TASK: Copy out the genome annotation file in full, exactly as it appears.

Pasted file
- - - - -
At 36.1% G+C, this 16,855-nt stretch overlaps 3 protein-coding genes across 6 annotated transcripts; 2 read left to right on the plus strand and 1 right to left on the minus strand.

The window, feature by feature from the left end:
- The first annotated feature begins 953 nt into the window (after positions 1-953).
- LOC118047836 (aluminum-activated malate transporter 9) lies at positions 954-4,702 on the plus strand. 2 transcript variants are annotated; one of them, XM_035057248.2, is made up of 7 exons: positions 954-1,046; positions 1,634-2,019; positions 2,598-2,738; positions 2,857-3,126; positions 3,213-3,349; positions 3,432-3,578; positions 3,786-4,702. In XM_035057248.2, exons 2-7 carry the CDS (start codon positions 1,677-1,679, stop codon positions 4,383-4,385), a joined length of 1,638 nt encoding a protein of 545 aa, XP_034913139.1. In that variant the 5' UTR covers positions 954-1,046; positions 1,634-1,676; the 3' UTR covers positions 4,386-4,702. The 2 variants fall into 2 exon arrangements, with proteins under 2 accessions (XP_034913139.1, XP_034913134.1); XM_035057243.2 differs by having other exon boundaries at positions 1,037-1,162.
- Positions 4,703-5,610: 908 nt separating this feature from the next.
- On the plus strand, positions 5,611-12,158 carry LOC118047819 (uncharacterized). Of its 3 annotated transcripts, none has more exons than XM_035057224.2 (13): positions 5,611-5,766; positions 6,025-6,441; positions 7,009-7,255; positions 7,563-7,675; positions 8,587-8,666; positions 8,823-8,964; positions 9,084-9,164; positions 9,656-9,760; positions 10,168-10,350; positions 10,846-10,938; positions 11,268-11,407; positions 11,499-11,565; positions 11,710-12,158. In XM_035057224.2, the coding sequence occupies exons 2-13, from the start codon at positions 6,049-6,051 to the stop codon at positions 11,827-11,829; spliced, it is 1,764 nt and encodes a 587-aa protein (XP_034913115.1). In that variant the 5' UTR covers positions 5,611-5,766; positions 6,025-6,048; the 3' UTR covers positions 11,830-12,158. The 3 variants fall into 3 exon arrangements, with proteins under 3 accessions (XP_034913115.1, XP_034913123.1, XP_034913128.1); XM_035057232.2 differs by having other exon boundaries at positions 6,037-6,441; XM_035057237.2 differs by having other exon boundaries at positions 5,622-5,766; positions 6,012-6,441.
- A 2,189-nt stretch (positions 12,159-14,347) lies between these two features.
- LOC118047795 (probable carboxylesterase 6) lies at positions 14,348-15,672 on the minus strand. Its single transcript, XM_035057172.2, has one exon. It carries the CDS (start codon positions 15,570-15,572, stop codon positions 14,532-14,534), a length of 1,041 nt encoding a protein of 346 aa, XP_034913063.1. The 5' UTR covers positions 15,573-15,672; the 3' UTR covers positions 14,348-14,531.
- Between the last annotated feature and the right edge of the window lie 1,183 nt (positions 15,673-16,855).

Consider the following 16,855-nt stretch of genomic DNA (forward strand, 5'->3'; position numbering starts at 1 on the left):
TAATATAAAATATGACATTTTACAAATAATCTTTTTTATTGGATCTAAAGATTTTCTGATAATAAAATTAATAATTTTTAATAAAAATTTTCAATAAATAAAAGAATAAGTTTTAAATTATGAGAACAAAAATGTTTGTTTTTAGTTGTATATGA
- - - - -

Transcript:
At 36.1% G+C, this 16,855-nt stretch overlaps 3 protein-coding genes across 6 annotated transcripts; 2 read left to right on the plus strand and 1 right to left on the minus strand.

The window, feature by feature from the left end:
- The first annotated feature begins 953 nt into the window (after positions 1-953).
- LOC118047836 (aluminum-activated malate transporter 9) lies at positions 954-4,702 on the plus strand. 2 transcript variants are annotated; one of them, XM_035057248.2, is made up of 7 exons: positions 954-1,046; positions 1,634-2,019; positions 2,598-2,738; positions 2,857-3,126; positions 3,213-3,349; positions 3,432-3,578; positions 3,786-4,702. In XM_035057248.2, exons 2-7 carry the CDS (start codon positions 1,677-1,679, stop codon positions 4,383-4,385), a joined length of 1,638 nt encoding a protein of 545 aa, XP_034913139.1. In that variant the 5' UTR covers positions 954-1,046; positions 1,634-1,676; the 3' UTR covers positions 4,386-4,702. The 2 variants fall into 2 exon arrangements, with proteins under 2 accessions (XP_034913139.1, XP_034913134.1); XM_035057243.2 differs by having other exon boundaries at positions 1,037-1,162.
- Positions 4,703-5,610: 908 nt separating this feature from the next.
- On the plus strand, positions 5,611-12,158 carry LOC118047819 (uncharacterized). Of its 3 annotated transcripts, none has more exons than XM_035057224.2 (13): positions 5,611-5,766; positions 6,025-6,441; positions 7,009-7,255; positions 7,563-7,675; positions 8,587-8,666; positions 8,823-8,964; positions 9,084-9,164; positions 9,656-9,760; positions 10,168-10,350; positions 10,846-10,938; positions 11,268-11,407; positions 11,499-11,565; positions 11,710-12,158. In XM_035057224.2, the coding sequence occupies exons 2-13, from the start codon at positions 6,049-6,051 to the stop codon at positions 11,827-11,829; spliced, it is 1,764 nt and encodes a 587-aa protein (XP_034913115.1). In that variant the 5' UTR covers positions 5,611-5,766; positions 6,025-6,048; the 3' UTR covers positions 11,830-12,158. The 3 variants fall into 3 exon arrangements, with proteins under 3 accessions (XP_034913115.1, XP_034913123.1, XP_034913128.1); XM_035057232.2 differs by having other exon boundaries at positions 6,037-6,441; XM_035057237.2 differs by having other exon boundaries at positions 5,622-5,766; positions 6,012-6,441.
- A 2,189-nt stretch (positions 12,159-14,347) lies between these two features.
- LOC118047795 (probable carboxylesterase 6) lies at positions 14,348-15,672 on the minus strand. Its single transcript, XM_035057172.2, has one exon. It carries the CDS (start codon positions 15,570-15,572, stop codon positions 14,532-14,534), a length of 1,041 nt encoding a protein of 346 aa, XP_034913063.1. The 5' UTR covers positions 15,573-15,672; the 3' UTR covers positions 14,348-14,531.
- Between the last annotated feature and the right edge of the window lie 1,183 nt (positions 15,673-16,855).

Consider the following 16,855-nt stretch of genomic DNA (forward strand, 5'->3'; position numbering starts at 1 on the left):
TAATATAAAATATGACATTTTACAAATAATCTTTTTTATTGGATCTAAAGATTTTCTGATAATAAAATTAATAATTTTTAATAAAAATTTTCAATAAATAAAAGAATAAGTTTTAAATTATGAGAACAAAAATGTTTGTTTTTAGTTGTATATGA